Method 1: Study that leads to work opportunities
An accredited TAFE qualification is a way to prove you have what it takes to do the work.
Study takes time and effort, but is incredibly rewarding. If you’ve not been a fan of high school, you might really enjoy adult education as the pressures of the school yard are removed and you can be among people with similar interests and goals who inspire you to reach further.
TAFE also has many support services to better your chances of study success, particularly if you’ve had study challenges in the past. See our Support Services page for a list of the ways we help you.
There’s increasingly more entry options to study that lead to employability. We’ve broken down two of the key pathways below: study while in high school, or taking on a pre-apprenticeship course.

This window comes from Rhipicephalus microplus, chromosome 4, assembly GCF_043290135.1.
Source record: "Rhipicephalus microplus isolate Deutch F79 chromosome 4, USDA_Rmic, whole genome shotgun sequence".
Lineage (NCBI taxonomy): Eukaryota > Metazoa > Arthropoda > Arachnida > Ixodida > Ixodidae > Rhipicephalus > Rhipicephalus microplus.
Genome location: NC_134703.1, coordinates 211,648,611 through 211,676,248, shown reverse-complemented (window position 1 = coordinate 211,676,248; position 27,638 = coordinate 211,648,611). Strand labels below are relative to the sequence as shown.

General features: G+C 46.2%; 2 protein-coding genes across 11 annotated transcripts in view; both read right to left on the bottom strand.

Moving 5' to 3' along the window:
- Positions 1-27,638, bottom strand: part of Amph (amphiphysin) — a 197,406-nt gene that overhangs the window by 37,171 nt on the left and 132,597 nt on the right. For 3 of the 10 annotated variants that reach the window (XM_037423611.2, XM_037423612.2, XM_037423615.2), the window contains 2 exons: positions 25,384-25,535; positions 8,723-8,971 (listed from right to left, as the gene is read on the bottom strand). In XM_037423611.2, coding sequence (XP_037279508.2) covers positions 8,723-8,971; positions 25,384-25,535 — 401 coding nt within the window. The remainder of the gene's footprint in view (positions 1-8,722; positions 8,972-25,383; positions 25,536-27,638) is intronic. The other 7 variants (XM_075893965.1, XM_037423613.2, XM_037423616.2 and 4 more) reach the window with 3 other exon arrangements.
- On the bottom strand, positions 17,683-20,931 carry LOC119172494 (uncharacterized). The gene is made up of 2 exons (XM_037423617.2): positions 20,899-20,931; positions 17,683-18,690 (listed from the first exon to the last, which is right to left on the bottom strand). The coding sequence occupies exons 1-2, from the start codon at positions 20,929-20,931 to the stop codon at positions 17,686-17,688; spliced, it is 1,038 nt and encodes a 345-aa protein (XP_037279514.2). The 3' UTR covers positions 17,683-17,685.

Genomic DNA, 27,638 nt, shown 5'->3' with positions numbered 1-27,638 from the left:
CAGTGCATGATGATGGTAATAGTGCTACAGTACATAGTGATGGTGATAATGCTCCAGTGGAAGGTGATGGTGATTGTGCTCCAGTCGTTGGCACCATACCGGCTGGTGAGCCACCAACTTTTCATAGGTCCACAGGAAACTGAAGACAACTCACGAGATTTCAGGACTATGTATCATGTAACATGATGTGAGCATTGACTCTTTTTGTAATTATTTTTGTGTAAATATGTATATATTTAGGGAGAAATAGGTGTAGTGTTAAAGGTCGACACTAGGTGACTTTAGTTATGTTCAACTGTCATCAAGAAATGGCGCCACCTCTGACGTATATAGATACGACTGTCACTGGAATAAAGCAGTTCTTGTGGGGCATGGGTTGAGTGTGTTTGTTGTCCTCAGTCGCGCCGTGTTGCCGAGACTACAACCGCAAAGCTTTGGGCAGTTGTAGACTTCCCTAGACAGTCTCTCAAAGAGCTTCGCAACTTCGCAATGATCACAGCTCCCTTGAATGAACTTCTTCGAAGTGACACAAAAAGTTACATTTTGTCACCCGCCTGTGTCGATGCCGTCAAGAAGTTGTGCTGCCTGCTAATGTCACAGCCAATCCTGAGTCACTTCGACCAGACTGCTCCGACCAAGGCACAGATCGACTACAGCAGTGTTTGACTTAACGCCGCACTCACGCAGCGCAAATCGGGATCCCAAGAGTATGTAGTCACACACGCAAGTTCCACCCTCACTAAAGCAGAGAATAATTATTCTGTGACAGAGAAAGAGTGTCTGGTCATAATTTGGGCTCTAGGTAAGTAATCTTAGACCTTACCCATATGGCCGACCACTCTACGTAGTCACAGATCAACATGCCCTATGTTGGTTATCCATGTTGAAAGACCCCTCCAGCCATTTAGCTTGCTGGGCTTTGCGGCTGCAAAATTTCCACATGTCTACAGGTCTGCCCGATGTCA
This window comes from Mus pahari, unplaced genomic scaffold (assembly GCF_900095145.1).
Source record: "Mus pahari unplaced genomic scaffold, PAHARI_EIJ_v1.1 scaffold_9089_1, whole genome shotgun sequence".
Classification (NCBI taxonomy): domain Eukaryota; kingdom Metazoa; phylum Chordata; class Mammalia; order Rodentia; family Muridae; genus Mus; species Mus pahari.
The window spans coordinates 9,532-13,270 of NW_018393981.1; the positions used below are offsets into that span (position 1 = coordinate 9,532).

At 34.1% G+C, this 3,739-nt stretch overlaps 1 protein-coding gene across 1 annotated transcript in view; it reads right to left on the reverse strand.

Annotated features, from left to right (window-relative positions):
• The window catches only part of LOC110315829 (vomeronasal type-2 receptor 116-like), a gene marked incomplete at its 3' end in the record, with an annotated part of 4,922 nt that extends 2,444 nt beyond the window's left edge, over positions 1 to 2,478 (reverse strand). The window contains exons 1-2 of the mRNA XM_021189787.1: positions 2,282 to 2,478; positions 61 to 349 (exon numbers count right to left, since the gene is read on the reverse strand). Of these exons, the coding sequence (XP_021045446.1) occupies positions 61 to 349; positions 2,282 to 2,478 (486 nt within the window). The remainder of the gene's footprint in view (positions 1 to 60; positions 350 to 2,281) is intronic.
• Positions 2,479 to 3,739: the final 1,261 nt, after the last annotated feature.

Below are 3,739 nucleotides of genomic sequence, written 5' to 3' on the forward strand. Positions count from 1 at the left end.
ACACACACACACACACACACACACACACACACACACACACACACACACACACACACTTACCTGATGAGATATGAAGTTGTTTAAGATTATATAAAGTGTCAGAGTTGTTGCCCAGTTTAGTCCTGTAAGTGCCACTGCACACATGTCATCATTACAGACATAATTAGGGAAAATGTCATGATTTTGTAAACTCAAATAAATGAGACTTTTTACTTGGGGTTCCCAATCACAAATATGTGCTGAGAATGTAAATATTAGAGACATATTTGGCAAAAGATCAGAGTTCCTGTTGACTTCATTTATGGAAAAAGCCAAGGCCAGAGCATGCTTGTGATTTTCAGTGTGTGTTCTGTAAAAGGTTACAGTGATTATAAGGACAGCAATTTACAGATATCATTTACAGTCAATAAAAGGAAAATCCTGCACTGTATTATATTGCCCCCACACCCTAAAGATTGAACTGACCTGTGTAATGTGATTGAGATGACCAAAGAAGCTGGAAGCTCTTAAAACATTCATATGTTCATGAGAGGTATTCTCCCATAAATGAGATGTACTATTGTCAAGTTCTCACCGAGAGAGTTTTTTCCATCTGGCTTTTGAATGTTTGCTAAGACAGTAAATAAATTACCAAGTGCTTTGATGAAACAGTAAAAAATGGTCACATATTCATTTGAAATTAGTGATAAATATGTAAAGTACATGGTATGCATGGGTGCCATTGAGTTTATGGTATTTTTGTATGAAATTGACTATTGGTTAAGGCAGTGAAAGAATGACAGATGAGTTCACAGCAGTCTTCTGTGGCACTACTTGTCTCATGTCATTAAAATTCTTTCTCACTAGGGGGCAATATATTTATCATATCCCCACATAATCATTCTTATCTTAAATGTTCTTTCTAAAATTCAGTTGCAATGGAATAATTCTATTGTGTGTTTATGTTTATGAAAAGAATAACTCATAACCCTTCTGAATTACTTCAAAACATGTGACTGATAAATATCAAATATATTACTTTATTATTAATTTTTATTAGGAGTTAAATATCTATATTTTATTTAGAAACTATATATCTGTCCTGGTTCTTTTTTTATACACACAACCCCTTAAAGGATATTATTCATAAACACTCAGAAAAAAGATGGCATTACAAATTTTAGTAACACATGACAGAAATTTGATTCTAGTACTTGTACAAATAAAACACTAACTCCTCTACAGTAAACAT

OPTION 1: Begin early with a VET Delivered to Secondary Students (VET DSS) course
If you’re in year 10 or year 11, you should talk to the VET Coordinator at your school about studying a course while in your last year or two years at school.
Pre-apprenticeship and Certificate II or III courses can allow you to pick up a study pathway to give you skills employers want to know you have before you begin work.